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Most people only know about the Venkateshwara form of Vishnu (AKA Balaji or Srinivasa) in connection to the deity of the world-renowned Tirumala Venkateshwara Temple in Tirupati. But that is not the first time that Vishnu has come to earth in his Venkateshwara form; he came earlier as Upilliappan, the deity of the great Upilliappan Vishnu Temple near Kumbakonam in Tamil Nadu. The story as I understand it goes roughly as follows. Once the sage Markandeya prayed that he would have Lakshmi as a daughter and Vishnu as a son-in-law. Sure enough, Lakshmi took an incarnation as a baby born from the earth, whom Markandeya named Bhumadevi (not to be confused with Vishnu's wife Bhumidevi goddess of the earth). When Bhumadevi became a young girl, Vishnu went in his Venkateshwara form to Markandeya and asked for his daughter's hand in marriage. Markandeya said that his daughter was so young, and that she didn't even know how to put salt in her cooking. But Vishnu said that he was willing to eat without salt, for which he came to be known as Upilliappan or the lord without salt.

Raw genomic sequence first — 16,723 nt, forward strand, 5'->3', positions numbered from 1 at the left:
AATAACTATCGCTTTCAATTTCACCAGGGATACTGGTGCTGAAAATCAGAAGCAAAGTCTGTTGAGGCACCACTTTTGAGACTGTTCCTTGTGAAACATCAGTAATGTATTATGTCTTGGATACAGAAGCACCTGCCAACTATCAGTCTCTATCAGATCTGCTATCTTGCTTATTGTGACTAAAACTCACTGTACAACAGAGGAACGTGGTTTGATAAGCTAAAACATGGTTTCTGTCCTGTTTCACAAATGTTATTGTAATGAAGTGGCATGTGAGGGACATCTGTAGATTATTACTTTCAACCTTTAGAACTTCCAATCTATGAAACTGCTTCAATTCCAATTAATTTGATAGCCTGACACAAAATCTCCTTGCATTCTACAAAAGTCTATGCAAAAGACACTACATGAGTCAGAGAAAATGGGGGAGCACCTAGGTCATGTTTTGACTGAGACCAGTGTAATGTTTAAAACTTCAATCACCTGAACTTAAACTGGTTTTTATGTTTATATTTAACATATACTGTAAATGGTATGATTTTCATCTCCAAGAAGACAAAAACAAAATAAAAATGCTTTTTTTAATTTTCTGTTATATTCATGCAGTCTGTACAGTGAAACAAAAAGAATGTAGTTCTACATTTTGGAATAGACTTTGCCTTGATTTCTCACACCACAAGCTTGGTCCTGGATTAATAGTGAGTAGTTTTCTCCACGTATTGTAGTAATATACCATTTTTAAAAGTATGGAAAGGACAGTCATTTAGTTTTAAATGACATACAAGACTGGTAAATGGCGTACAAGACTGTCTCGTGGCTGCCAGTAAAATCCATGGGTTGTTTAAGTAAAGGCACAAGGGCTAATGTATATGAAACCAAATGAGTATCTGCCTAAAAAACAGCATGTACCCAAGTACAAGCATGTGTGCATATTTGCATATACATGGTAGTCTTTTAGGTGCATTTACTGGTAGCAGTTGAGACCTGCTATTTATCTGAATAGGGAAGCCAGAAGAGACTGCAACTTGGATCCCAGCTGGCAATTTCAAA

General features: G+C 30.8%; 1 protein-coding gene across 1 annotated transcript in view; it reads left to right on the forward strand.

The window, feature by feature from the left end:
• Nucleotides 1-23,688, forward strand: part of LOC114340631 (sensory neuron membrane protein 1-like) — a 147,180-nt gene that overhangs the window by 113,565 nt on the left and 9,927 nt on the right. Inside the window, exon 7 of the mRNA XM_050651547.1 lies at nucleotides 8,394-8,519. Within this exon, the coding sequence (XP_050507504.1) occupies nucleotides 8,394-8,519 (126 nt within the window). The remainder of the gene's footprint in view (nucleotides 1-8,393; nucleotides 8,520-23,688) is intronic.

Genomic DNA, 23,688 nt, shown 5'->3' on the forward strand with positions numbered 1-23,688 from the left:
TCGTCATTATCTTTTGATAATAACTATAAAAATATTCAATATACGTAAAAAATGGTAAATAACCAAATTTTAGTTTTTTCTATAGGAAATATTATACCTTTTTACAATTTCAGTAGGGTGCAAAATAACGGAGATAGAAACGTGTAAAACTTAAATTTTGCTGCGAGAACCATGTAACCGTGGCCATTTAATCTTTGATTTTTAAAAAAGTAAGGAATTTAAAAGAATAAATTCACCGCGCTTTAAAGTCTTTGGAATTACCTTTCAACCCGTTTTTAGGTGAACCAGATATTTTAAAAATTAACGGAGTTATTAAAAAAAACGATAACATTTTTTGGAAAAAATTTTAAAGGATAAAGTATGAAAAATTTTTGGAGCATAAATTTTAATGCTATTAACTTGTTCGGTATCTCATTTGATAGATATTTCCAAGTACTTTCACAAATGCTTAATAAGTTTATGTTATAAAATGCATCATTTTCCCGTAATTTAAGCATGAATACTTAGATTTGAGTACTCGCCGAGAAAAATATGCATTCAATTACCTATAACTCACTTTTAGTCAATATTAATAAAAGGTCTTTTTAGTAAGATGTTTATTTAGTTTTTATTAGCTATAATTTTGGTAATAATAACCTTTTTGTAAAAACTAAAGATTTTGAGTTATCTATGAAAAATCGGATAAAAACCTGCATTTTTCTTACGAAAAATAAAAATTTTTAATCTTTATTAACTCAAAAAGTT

But my question isn't about the story itself, but rather what scripture the story is found in. I just visited the Upillaiappan Vishnu Temple, and this is what the Sthala Purana (temple scripture) of the temple says:

History of the holy place found in Brahmanda Purana

Narada's prayer to Brahma

Once Narada prayed to Brahma to enlighten him on the history and and greatness of the holy Markandeya kshetra that will also be for the benefit of humanity.

On hearing this, Brahma started narrating the greatness of Tiruvinnagar and its presiding deity, whose glory can not be described even by Adisesha with his 1000 tongues.

And then it proceeds to tell the story of Upillaiappan in far more detail than I gave above. My question is, where in the Brahmanda Purana does this story occur? Here are all five volumes of the Motilal Banarsidass translation of the Brahmanda Purana, most of the links being taken from DSpace, the digital repository of the West Bengal Public Library network:

But at first glance I can't find the story there; here's the table of contents and index of the Brahmanda Purana. Does anyone know where it is?

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